Democratic presidential candidate Pete Buttigieg speaks often of his religion—but he tailors it to fit his politics, and it focuses on works over faith
Next month Hanukkah, a minor Jewish holiday, will get major attention because of its proximity to Christmas. On the eight evenings of Hanukkah (Dec. 12-19 this year), some Jewish children can look forward to a slow stream of presents rather than a rushing torrent on Christmas morning: Not a bad deal.
The festival goes for eight evenings because Jews in 139 B.C., after defeating Syrian oppressors, entered the Temple in Jerusalem and lit the great candlestick, but had oil for only one day. The Babylonian Talmud (Tractate Shabbat) declares that a miracle occurred and the oil burned for eight days.
That story has become a metaphor for Jewish survival for two millennia, amid frequent persecution. But what I learned this fall could be flipped into another metaphor: Jewish Christianity has also survived, despite controversies among both Jews and Christians as to where Jewish followers of Christ fit in and what they should be called. (I’ll use the term “Jewish Christians,” with a request for grace from those who prefer another name.)
A 2013 Pew survey of Jewish Americans produced surprising results that the study itself buried and media reports overlooked. If you add up all the religious U.S. adults who identify as Jewish, about one-third are Conservative or Orthodox, one-third are Reform (liberals of whom only 29 percent feel certain that God exists), and one-third are … Christian.
That there are so many adult Jewish Christians is a man-bites-dog story, a surprise.
That there are so many adult Jewish Christians—Pew survey statistics suggest 1.7 million—is a man-bites-dog story, a surprise. Furthermore, about 60 percent of the Jewish Christians surveyed said religion is very important in their lives, and 3 out of 4 said they are absolutely sure that God exists. The percentages are similar to those of Protestants and most Orthodox Jews, and far above those of Conservative or Reform Jews, or Catholics.
Religion reporters have an excuse for missing the story: Standard Jewish denominations have central organizations and educational institutions, but Jewish Christians are spread out among many dozens of denominations and theologies. Most are Baptists, Presbyterians, Pentecostals, or whatever. A minority call themselves “Messianic Jews” or use similar terms and attend services in sanctuaries like that of Congregation Beth Messiah (House of the Messiah) in Houston, where services on Saturday mornings and Jewish holidays take place partly in Hebrew.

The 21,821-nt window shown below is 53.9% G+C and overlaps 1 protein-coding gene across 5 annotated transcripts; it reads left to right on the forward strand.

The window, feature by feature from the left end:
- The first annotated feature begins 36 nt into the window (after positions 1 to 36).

I attended Beth Messiah’s Rosh Hashana (Jewish New Year’s Day) service on Sept. 21: About 200 were at the Thursday morning service, and 500 worshipped the evening before. Songs in English and Hebrew (transliterated on big screens) typically began with a dozen tambourine-waving women dancing around the central part of the sanctuary: More women and some brave men joined them as the moving circle expanded to 40.
The sermon was Christ-centered, and the readings were from both the Old and New Testament, referred to as the Old and New Covenant. Speakers instead of referring to Jesus used His Hebrew name, Yeshua, and spoke of Ruach Ha-Kodesh, Hebrew for the Holy Spirit. Pastor/Rabbi Michael Vowell says many members keep kosher but don’t think God loves them more for that, and “we emphasize to never ever break table fellowship over matters of food.”
Vowell wants his congregant members to act “out of a heart of love and contrition like the prodigal son returned back to the house of his father. Not like the elder son who was obeying him with self-righteousness and selfish motivation.” Vowell himself was prodigal: Born in 1976, he moved as a Houston-area teenager from skateboarding to using and selling drugs. God started to change him 20 years ago: He married in 1999, then graduated from Moody Bible Institute and Dallas Theological Seminary. Vowell in 2013 began to pastor Beth Messiah, which has existed for 34 years and moved into its fine building eight years ago.
Vowell says relations between his church and Jewish leaders have improved: A rabbi and a synagogue president are regular attenders, and he can now perform funeral services within a Jewish cemetery. That echoes national trends: Orthodox rabbis have generally been hostile toward Jewish Christians, but in 2015 a group of Orthodox rabbis published a statement noting that “Christianity is neither an accident nor an error, but the willed divine outcome and gift to the nations.”